i'm not sure if i can handle all this specificity that you're talking about in this post. dreadfully enough, perhaps, the first reaction i get is that it really shouldn't be necessary to absorb all this specific and particular information to be able to create art. i like your "one piece of information is light enough for a pigeon to carry" quote, but it does seem to imply that the function of art is to convince the experiencer of the veracity of a certain set of pieces of information, which then almost seems like a form of manipulation -- and of course here i can't help but think of the you and Max and Tavet vs. me and Katie argument in Ronnie's apartment over "Requiem For A Dream", in which i argued that it was perfectly all right for the movie to manipulate emotions, and you (i believe?) claimed it was a deception. i suppose then that i see emotion-manipulation as a tool to drag the experiencer into another world -- maybe even into an alternate self -- in order to get the full emotional experience or realization that the art contains. something like "Waiting for Godot" might even reduce the experiencer to a state of aporia, but still, after the play is over, this new "Waiting for Godot"-aporia state still seems to me like it's only one of many options to toggle between for viewing the world. what i mean is, the new mindstate created might genuinely believe that there's no purpose to life, etcetera, existentialist credos out the wazoo, but it's not really going to be practical or even possible to live in that state all the time -- the art can only make people suspect and integrate, and if the people realize they're being tricked, they won't integrate -- i guess is what i'm trying to say. i don't know. this all is an argument i suppose in defense of what is actually one of my favorite musicals, and some conceited force is still convincing me that it really is objectively better art than anything Dar Williams ever did.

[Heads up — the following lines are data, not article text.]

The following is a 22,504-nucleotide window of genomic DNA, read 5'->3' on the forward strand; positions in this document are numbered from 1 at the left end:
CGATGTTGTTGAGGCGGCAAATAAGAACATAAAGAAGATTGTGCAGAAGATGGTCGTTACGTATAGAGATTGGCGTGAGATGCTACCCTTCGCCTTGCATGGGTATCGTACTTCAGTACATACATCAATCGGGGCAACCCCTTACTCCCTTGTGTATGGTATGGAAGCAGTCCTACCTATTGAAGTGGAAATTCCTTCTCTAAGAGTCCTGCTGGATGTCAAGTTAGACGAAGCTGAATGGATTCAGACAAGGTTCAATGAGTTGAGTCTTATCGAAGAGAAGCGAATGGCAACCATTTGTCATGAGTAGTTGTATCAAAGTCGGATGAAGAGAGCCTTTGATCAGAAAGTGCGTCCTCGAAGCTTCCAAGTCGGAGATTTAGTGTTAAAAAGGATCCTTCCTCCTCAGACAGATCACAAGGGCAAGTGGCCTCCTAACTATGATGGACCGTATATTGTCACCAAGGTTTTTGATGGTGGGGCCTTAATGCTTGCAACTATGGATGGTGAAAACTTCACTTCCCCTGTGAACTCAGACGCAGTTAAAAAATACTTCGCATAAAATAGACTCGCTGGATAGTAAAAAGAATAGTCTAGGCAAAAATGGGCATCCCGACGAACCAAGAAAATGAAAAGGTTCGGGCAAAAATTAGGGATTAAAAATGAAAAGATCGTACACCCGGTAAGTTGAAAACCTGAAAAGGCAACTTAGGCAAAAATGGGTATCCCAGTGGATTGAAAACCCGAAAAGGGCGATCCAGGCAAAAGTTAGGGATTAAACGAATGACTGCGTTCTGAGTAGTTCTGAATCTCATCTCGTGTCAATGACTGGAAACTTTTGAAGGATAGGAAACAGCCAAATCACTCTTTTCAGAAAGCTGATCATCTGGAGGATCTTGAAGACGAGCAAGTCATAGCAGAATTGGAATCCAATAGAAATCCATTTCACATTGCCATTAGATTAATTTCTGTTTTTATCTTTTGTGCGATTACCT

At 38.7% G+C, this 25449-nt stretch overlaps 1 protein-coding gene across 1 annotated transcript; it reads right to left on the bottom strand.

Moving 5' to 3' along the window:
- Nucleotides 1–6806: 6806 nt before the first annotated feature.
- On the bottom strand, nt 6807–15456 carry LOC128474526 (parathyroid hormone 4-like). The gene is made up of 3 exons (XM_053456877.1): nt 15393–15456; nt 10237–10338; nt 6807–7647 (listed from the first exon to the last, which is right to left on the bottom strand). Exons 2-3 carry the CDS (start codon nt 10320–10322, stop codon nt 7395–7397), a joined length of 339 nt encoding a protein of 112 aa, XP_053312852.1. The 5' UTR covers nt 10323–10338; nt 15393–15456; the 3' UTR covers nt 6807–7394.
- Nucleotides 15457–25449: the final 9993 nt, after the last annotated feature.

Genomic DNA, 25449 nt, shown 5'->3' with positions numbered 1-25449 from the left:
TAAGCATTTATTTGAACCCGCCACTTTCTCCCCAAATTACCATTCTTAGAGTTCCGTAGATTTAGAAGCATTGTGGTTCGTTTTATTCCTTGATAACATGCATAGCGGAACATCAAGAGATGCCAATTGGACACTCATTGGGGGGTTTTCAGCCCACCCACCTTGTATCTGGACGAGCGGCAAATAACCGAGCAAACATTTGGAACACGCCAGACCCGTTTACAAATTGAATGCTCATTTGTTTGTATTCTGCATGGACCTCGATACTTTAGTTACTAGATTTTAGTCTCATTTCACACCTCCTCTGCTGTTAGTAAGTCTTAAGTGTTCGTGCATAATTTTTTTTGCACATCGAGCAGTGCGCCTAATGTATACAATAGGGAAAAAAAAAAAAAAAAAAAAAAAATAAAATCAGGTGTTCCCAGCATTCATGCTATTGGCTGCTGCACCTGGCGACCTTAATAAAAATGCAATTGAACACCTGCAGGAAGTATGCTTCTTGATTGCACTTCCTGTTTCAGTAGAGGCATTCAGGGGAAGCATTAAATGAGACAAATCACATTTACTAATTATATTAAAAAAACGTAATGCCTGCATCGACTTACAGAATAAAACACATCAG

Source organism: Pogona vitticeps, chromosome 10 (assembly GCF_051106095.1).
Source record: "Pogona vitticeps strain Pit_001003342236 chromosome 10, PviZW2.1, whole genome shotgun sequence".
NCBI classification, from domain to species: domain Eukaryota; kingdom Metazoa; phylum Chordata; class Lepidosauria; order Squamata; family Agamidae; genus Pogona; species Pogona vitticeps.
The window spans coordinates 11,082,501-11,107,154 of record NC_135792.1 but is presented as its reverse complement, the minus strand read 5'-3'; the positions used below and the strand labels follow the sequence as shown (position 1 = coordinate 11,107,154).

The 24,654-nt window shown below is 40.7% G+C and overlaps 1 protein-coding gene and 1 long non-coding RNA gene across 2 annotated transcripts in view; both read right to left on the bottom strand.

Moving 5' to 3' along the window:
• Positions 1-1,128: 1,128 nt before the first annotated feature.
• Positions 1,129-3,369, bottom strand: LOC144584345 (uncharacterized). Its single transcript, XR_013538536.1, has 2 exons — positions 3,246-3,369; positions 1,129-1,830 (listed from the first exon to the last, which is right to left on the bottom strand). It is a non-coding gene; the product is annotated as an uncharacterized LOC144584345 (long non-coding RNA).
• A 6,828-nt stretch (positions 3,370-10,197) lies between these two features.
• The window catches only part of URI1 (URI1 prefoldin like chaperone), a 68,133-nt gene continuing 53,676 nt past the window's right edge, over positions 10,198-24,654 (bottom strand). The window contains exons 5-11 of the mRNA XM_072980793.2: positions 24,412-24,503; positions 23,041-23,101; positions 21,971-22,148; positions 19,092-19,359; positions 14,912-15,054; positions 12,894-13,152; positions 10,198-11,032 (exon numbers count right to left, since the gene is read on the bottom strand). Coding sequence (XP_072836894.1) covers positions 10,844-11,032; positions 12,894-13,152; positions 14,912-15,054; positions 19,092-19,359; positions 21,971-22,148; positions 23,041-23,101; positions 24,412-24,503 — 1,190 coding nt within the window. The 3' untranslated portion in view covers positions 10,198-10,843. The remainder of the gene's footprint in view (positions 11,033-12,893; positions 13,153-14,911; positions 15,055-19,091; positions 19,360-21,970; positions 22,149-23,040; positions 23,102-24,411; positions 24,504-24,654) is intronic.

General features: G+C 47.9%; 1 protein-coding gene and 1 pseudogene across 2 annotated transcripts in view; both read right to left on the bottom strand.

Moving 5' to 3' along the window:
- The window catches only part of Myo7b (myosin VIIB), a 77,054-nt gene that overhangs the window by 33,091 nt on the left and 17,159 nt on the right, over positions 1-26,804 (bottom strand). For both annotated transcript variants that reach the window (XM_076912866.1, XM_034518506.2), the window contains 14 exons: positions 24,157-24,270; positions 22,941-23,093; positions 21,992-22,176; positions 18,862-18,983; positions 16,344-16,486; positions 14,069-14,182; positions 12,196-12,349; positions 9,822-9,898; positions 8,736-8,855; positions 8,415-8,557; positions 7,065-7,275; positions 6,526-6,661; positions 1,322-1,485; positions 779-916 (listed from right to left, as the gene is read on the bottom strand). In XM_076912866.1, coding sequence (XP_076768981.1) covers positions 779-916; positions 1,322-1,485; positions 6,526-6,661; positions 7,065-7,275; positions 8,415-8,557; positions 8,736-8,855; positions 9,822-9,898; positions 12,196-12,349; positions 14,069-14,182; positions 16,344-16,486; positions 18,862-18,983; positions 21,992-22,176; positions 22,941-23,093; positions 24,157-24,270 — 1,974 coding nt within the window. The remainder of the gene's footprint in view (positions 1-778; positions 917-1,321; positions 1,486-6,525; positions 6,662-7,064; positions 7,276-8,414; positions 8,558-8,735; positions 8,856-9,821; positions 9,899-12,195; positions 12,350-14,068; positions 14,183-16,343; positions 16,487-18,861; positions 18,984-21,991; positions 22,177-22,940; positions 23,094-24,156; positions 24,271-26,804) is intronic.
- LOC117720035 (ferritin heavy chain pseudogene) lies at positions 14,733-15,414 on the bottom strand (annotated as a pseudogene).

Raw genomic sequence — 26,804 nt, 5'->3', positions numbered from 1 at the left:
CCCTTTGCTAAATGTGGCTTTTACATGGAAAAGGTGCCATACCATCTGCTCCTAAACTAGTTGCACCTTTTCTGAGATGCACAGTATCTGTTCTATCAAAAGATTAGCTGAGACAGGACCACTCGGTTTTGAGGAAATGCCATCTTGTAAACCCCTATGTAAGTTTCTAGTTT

i guess i wonder what you think is necessary for something to be good art, then? because now i'm so confused that i don't really have a clue -- "good acting" as you've talked about it seems to be a floaty esthetic principle that's almost at odds with your other criteria for valuing art. (i'm suspecting in this case that i actually make judgments about good acting that are less esthetic than you do.) it doesn't seem like it's necessary for art not to be offensive for you to like it, but you're still putting on the skins of all these different characters in judging "Rent" in this post and the Rwanda movie in the other post... i mean, aren't you? or do i just have this dreadfully wrong? "The Seagull", "Masked And Anonymous", "Rent" -- pieces of art i'd say were nearly flawless, and then i ask you and you despise them, and i don't know what to do.